The Ferrari 365/400/412 a more practical 70s Ferrari with bags of character.
Ferrari has been on a roll, creating and releasing a steady stream of impressive and modern supercars with no sign of letting up despite the oncoming electric future and incredible performance of EV alternatives.
Although there will be an SUV coming and eventually the range will become electrified too; the marque, like Lamborghini (apart from the Urus) has continued to sell cars that carve a familiar line in the sand while constantly innovating.
Apart from the FF and later the GTC4Lusso – both shooting brake-styled grand tourers – the Ferrari style has varied little in the grand scheme of things, but from the 50s to the 90s, the change in style from decade to decade was perhaps more noticeable.
It might be interesting to look at some lesser-known and quirkier designs from the Maranello-based automaker as it gives a clue to how and why things have evolved the way they have.
The Ferrari 365 GT4 2+2 Was The Start Of A Long Story
It’s a divisive shape, sure; especially if you consider the kind of cars this was following in the decades preceding it.
Before the 365 GT4 2+2 GT sedan we have here, Ferrari produced many legends, with cars as beautiful as the 250 GT Berlinetta SWB, the 500 Superfast, and the striking Dino.
Back in the 60s, before this sedan took over, the 4-seat grand tourer was the elegant 365 GT 2+2, which as well as employing another seemingly arbitrary name was a 4.4-liter Colombo V12-powered success, offering 320 hp in a sleek Pininfarina-styled body; the car was produced for 4 years from 1967 to 1971.
Its temporary successor was the GTC/4 in 1971, which ran for a two-year period only, it used the same 4.4-liter V12 engine but sported a more modern body style reminiscent of 70s supercars like Panteras, Lamborghinis and Maseratis from that decade.
Ferrari’s 365 GT4 2+2, 400, 400i, And 412 Were The Best Thing For Traveling In Comfort
The successor to the GTC/4 was the 365 GT4 2+2, released in 1972 and retaining the trusty 4.4-liter V12 and most of the chassis but with a clearer 3-box shape, all straight lines, and sharp angles, it made 320 hp.
At the front, the lights and styling had hints of the GTC/4 and even the Daytona, but apart from that, this was a radical departure even for Ferrari.
After a few short years, the 365 GT4 2+2 became the 400 around 1976, which was the first of a trio of similar cars – the 400, 400i, and 412.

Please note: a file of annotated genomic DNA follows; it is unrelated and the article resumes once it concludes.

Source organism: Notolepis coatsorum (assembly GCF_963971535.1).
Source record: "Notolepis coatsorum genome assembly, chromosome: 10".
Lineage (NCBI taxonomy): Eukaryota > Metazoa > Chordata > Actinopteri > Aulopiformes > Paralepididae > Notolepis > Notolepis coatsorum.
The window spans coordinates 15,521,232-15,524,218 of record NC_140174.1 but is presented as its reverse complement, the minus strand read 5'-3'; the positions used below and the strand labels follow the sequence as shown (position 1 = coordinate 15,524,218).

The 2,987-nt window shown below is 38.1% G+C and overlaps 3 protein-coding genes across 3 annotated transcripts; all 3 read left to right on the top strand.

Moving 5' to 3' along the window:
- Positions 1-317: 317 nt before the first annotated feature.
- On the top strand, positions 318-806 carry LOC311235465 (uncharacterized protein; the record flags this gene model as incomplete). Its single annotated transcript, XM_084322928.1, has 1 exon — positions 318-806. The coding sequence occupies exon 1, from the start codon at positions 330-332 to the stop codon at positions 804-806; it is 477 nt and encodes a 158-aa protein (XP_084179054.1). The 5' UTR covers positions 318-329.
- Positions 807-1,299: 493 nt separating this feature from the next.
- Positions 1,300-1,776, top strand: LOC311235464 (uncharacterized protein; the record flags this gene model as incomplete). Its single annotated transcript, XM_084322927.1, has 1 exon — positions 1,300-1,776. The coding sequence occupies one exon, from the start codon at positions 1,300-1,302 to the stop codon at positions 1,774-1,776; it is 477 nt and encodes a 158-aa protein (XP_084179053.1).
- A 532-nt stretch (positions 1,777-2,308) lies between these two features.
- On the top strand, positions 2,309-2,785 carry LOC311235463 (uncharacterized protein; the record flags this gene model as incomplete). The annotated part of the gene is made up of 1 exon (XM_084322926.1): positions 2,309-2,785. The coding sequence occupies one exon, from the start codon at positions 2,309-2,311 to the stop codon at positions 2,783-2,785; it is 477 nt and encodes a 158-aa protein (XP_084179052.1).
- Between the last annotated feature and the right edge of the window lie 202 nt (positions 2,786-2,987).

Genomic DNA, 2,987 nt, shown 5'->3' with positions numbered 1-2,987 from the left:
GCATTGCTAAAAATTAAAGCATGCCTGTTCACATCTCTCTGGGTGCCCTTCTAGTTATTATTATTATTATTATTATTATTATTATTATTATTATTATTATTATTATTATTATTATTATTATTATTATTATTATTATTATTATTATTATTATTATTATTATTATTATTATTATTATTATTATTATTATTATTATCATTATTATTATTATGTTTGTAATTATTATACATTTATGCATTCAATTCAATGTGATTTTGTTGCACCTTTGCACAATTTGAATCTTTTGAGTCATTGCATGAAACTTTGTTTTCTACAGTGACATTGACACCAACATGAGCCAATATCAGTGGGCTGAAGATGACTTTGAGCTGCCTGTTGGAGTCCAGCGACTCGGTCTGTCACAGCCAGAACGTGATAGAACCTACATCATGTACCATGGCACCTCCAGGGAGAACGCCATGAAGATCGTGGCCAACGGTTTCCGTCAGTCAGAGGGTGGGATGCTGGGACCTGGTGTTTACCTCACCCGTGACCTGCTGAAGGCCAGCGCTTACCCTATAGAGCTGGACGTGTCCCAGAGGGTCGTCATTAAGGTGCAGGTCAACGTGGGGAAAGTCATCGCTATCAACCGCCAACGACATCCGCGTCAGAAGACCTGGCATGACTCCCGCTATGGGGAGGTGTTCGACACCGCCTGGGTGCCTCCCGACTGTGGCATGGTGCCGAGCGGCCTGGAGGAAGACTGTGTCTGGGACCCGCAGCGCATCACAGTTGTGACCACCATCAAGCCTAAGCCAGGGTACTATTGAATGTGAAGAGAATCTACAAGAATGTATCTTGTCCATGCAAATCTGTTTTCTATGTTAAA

Ferrari naming convention at this time followed the rule of ‘single-cylinder capacity’ followed by the class of car and seating, so for example, 400 would mean 400 cubic centimeters per cylinder (4.8-liters).
Ferrari’s 400 Is A Spacious Grand Tourer With All The Extras For The Time
With air conditioning and electric windows being offered back at the start of the 70s and the charismatic V12 upfront – plus Pininfarina’s magic dust sprinkled on top – the cars were successful despite the design departure from the past.
These cars were grand tourers with space for 4 and some luggage and featured innovations like all-around disc brakes, automatic transmission on the 400 onwards (a first for Ferrari), and ABS.
The 400i in 1979 through 1985 featured fuel injection which brought power to around 310 hp down from the 340 hp in the 400.
After the 400 and 400i, the 4.9-liter 412 was the last model to feature in the series from 1985 to 1989 making this the longest-running series in Ferrari history.
The Ferrari 412s Successor Was The 456 – A 5.5-Liter V12-Powered GT
Subsequently, the 456 would be released just a few years later in 1992 with a 5.5-liter V12 and would be the last Ferrari to feature pop-up lights, although the styling was pure GT, it was less angular and much more refined and modern at the time compared to the aging 365 GT4/400/412 range.
Today, if you are looking for a relatively affordable classic Ferrari from the 70s and 80s with more practicality and space onboard than say a Dino or 308 then this could make a good buy – especially if you prize distinctive styling and comfort over outright sportiness and performance.
On Hemmings.com there are a few 412s for sale, all under 100,000 dollars with one as low as 40,000 dollars.
For cars in immaculate condition and/or with low mileage, the sky is the limit for example there are cars for sale up to 150,000 dollars, but you won’t want to drive those for fear of getting them dirty.
The 3-box sedan shape is a rare sight these days and is currently dead as far as Ferrari is concerned, so now might be the time to scope one out and enjoy 70s-style motoring at its most opulent and idiosyncratic.